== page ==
No preview · Article · Dec 2015 · School Psychology International

  • No preview · Article · Dec 2015 · School Psychology International
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    ABSTRACT: Children from economically disadvantaged communities frequently lack the socio-emotional, cognitive and behavioural skills needed for successful early school adjustment. Assessments of early school experience often rely on parent and teacher perspectives, yet children’s views are essential to design effective, resilience-promoting school ecologies. This mixed methods study explored children’s appraisals of potential stressors in the first school year with 25 children from a disadvantaged suburban community in Ireland. School scenarios were presented pictorially (Pictorial Measure of School Stress and Wellbeing, or PMSSW), to elicit children’s perspectives on social ecological factors that enable or constrain resilience. Salient positive factors included resource provision, such as food, toys and books; school activities and routines, including play; and relationships with teachers. Negative factors included bullying; difficulties engaging with peers; and using the toilet. Drawing on these factors, we indicate how school psychologists can develop resilience-fostering educational environments for children in vulnerable communities.
    No preview · Article · Dec 2015 · School Psychology International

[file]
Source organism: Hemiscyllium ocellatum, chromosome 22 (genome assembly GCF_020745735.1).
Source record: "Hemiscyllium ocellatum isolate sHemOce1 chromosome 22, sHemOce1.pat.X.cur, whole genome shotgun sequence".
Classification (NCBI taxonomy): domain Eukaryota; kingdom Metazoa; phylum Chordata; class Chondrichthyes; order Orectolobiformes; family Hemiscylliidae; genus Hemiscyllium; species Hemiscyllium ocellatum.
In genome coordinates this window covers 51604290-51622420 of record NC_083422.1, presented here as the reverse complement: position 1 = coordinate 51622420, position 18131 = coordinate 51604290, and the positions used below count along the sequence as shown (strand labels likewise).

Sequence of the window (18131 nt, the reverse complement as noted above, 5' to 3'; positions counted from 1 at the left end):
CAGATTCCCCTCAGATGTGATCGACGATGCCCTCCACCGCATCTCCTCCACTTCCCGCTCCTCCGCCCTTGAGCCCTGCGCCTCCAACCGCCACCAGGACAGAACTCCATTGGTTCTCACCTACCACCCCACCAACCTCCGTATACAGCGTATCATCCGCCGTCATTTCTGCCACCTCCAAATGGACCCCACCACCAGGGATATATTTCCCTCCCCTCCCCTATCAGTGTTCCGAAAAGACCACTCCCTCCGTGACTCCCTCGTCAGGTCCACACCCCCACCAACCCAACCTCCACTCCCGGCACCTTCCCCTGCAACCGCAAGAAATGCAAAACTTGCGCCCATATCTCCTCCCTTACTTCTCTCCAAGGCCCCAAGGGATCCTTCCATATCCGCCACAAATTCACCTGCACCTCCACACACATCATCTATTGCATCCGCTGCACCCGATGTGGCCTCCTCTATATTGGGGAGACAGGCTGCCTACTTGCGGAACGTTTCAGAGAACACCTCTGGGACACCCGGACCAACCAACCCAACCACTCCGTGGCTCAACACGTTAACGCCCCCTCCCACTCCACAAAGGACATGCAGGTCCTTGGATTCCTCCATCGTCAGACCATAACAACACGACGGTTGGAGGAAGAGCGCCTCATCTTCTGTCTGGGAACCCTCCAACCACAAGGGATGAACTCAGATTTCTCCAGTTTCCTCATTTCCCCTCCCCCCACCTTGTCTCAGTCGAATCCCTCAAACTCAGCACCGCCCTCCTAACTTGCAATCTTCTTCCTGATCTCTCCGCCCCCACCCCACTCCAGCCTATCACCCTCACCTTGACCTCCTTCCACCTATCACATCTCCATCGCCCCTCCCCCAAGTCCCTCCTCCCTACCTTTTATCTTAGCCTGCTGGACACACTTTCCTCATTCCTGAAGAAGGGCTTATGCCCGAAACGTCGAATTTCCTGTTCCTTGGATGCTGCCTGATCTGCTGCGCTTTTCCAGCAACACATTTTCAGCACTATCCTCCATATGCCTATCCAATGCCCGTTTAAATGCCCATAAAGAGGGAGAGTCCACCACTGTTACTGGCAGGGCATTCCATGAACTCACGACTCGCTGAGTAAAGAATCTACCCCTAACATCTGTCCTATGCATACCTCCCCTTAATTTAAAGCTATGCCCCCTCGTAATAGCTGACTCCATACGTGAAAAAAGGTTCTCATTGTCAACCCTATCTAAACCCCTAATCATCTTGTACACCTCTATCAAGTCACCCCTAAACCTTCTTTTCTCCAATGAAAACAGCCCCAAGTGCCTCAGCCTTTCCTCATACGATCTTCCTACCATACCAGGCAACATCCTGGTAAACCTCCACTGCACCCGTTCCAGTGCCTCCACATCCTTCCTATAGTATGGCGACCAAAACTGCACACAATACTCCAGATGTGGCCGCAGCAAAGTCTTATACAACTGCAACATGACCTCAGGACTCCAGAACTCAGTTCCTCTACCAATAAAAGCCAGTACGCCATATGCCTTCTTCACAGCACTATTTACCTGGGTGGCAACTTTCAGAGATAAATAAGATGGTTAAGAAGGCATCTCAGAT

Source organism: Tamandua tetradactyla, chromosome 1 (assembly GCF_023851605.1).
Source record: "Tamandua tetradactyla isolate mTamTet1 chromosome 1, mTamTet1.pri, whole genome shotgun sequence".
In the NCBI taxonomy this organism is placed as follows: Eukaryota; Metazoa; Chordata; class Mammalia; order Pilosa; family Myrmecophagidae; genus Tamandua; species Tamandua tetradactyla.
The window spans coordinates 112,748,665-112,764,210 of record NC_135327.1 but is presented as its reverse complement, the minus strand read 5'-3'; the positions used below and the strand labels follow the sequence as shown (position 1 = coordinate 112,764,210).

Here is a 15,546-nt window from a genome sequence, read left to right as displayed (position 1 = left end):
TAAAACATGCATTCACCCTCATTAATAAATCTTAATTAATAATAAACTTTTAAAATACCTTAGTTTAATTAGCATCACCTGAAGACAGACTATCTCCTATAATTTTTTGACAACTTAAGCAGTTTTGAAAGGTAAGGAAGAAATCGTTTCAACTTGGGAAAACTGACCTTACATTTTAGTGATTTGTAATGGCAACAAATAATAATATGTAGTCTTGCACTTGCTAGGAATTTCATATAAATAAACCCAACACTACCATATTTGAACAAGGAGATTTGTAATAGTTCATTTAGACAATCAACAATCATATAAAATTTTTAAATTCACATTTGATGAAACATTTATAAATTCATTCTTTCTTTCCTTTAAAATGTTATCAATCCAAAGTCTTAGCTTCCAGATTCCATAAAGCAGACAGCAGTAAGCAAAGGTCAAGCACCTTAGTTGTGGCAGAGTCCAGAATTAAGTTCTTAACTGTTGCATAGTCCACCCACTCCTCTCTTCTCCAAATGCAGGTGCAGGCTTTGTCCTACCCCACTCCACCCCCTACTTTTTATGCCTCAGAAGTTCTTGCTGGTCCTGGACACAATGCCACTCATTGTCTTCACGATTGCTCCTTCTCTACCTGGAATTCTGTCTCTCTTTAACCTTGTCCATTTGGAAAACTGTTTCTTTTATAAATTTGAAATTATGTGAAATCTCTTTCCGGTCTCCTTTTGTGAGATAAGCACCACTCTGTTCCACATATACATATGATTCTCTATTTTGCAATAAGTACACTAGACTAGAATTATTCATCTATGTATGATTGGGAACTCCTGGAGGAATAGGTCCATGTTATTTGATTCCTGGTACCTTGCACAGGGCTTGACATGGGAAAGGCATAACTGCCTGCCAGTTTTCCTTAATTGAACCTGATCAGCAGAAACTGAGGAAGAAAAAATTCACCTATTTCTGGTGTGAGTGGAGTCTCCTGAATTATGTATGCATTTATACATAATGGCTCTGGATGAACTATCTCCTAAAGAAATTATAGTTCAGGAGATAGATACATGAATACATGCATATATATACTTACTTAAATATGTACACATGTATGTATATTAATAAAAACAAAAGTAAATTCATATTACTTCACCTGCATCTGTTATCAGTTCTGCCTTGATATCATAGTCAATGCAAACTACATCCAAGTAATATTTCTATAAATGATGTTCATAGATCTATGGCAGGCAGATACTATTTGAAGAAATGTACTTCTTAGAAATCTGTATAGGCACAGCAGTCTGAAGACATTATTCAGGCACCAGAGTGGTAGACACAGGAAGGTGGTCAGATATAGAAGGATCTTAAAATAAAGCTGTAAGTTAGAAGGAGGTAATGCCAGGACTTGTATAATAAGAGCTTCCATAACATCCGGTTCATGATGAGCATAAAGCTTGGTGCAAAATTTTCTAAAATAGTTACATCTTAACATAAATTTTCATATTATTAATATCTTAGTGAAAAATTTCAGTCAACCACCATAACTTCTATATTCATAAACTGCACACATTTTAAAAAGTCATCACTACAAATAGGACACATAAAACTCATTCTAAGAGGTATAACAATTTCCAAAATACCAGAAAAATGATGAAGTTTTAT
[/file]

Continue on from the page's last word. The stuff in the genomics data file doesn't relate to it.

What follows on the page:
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    ABSTRACT: A randomized controlled experimental pilot study was conducted in order to investigate the effect of life skills training on behavior problems in left-behind children (LBC) in rural China. Sixty-eight LBC were recruited from a middle school in rural China. The intervention group took a ten-week-long life skills training course. The Child Behavior Checklist (CBCL) and Teacher’s Report Form (TRF) were used to evaluate the behavioral problems of the children at three separate intervals: Prior to the intervention, the first week following the intervention, and three months after the intervention. Children in the intervention group showed significant improvement both in the CBCL and the TRF compared to children in the control group. Significant improvements were found in the CBCL total scores, internalizing behavior, externalizing behavior and seven subscales scores (p > 0.05). In TRF, similar significant improvements were found, except in internalizing behavior and the subscale of thought problems (p > 0.05). The effect of intervention remained the same three months after the intervention. As a pilot study, the life skill training was found to be effective in improving behavior problems in the LBC in rural China, with the exception of thought problems.